In a separate study conducted utilizing honey tokens, researchers discovered common motivations for data misuse. The scenario conducted by Shabtai et al. (2016) involved 173 participants who posed as bankers. Each banker’s task was to approve loans by one of two means: The first was to approve the loan legally and the second method was to fund the loan via an outside source, illegally. The more loans and the higher the amount of the loan approved equated to more commission for the banker. Some of the loans were legitimate and some were actually seeded with honeytoken. If the loan was approved illegally, the banker risked being fired. What the study uncovered was that “attractive loans (i.e., loans at higher amounts) were more prone to illegal approval” (Shabtai et al., 2016). This means, there was a direct correlation between the amount of personal gain and data misuse. Everyone has their price. The second finding was around religion. “The Religiosity factor was also found to be statistically significant. More specifically, the more religious the participant was, the less illegal actions he or she performed” (Shabtai et al., 2016). Detection was conducted using the honeytokens, which enabled the researches to uncover when decoy data was used and by which banker (Shabtai et al., 2016). Because of the observations of the human behavior, the same tactic can be leveraged against an organization’s adversaries when hunting for insiders.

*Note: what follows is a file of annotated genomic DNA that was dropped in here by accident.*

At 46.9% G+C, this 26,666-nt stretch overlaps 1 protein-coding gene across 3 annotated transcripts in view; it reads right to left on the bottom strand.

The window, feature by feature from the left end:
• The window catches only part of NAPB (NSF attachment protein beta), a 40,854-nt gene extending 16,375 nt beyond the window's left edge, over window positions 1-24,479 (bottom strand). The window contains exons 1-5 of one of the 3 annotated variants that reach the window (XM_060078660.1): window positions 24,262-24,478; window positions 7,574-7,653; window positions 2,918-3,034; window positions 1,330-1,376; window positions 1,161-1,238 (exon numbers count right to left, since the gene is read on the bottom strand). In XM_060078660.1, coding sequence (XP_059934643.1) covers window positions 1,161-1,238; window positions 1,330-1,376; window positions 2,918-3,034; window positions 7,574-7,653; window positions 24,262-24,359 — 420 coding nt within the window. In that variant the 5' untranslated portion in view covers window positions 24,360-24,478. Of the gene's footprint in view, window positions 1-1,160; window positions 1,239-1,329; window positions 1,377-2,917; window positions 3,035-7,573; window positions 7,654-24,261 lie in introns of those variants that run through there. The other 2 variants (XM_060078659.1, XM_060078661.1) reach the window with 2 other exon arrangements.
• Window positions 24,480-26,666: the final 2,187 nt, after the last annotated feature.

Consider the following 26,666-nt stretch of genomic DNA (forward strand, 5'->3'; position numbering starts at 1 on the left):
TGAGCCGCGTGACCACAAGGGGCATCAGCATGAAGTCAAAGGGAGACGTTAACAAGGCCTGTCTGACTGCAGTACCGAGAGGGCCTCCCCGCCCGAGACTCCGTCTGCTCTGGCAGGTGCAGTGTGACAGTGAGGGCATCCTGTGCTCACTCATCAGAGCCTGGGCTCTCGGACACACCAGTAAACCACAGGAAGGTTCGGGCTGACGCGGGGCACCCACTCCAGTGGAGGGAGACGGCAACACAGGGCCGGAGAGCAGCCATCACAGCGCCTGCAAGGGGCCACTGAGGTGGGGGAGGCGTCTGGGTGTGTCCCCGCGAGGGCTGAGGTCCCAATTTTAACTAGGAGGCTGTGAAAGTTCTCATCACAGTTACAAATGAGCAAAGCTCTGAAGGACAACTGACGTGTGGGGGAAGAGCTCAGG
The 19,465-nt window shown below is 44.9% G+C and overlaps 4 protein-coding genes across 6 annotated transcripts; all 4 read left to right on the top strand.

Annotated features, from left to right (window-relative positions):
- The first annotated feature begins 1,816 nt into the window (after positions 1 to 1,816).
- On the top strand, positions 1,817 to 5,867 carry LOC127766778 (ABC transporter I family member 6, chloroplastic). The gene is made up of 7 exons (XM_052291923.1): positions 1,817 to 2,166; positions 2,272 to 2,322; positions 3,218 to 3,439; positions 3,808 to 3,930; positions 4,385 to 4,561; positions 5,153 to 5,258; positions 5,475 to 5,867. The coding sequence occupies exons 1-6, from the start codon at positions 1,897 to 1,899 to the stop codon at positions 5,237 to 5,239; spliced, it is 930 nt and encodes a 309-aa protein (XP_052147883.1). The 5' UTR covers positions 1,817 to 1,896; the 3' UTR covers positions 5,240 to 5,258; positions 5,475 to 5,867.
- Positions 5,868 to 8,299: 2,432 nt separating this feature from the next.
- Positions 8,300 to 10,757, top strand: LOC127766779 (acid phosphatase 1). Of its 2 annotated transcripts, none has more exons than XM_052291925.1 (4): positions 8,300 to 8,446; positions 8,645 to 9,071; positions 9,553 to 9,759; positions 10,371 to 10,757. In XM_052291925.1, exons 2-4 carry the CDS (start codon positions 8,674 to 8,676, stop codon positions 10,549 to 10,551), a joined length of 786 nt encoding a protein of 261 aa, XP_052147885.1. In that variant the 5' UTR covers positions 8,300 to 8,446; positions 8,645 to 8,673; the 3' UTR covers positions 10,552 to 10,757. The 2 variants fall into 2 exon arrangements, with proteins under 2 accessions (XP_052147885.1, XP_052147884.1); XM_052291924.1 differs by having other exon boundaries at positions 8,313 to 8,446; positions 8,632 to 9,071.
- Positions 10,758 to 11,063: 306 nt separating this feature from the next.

6.2. Scenario One: Insiders or Actions on Objectives
The following scenario outlines a very real and probable incident that will be used as an example of hunting an internal, suspected, leaker.
- The organization is trying to protect trade secrets
- The organization’s biggest threat is the insider (or an advanced adversary already in the network)
- A leak of the information could cause brand degradation and lost revenue
- Data is suspected as being exfiltrated from the organization
- The scope of insider’s actions is unknown
- Hunt the insiders!